The first witness that testifies to the meaning of this death is the Sun, which simply refused to shine on the scene unfolding below it. It appears that this darkness was a local phenomenon. A regular eclipse of the sun would not produce “darkness” for a full three hours, and if the phenomenon had been worldwide, no doubt the astrologers of the time would have reported it. No meteorological phenomenon is mentioned as accompanying this darkness. So it was not just a coincidence of weather; it’s not just that it was a cloudy day. No, for three hours from noon to 3:00 PM, during the time when the light of the sun should have been the brightest, darkness fell over this hillside as a sign to those present.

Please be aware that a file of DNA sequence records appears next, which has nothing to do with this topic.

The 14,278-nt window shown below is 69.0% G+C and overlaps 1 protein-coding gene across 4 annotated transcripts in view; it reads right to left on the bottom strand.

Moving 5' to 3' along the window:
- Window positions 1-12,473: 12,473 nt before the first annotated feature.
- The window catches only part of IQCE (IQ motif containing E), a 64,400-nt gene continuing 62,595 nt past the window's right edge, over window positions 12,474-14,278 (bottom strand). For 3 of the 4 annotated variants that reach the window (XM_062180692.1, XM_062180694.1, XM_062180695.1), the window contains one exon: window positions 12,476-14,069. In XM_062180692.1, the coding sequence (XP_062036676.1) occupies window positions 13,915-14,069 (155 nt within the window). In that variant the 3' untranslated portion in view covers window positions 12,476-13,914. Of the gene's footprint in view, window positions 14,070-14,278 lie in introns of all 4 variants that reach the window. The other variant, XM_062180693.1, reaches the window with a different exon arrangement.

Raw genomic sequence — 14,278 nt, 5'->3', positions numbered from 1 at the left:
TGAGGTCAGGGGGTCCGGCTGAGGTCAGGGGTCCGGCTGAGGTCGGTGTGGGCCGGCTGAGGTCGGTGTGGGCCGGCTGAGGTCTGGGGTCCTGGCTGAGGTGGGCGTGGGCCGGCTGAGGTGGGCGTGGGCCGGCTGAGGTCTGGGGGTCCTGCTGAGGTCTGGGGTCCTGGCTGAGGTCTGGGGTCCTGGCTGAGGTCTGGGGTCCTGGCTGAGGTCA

A sign of what? Surely any Jew who noticed the phenomenon and tried to understand its significance would do so in the light of the use of light and darkness in the Old Testament; and we may add to it for our understanding the New Testament, as it records the fulfillment of the Old and then reflects upon it. For light comes from God and is always associated with him. It first appeared when God said, “Let there be light!” And there was light (Gen. 1:3). “The Lord is my light and my salvation” (Psalm 27:1). So light is associated not just with God but with God and with salvation. “Arise! Shine! For your light has come, and the glory of the Lord has risen upon you” (Isaiah 60:1). Light also figures in Messianic prophecy. And so when those prophecies were ready to be fulfilled, Zacharias had prophesied that “The sunrise from on high shall visit us, to shine upon those who sit in darkness and the shadow of death, to guide our feet into the way of peace” (Luke 1:78-9). And then the glory of the Lord shone round about the shepherds, and they were sore afraid; and in the temple Simeon had taken the baby Jesus from his mother’s arms and called him “a light of revelation to the Gentiles” (Luke 2:32, quoting Isaiah 49:6). And John would therefore conclude, “God is light, and in him there is no darkness at all” (1 John 1:5).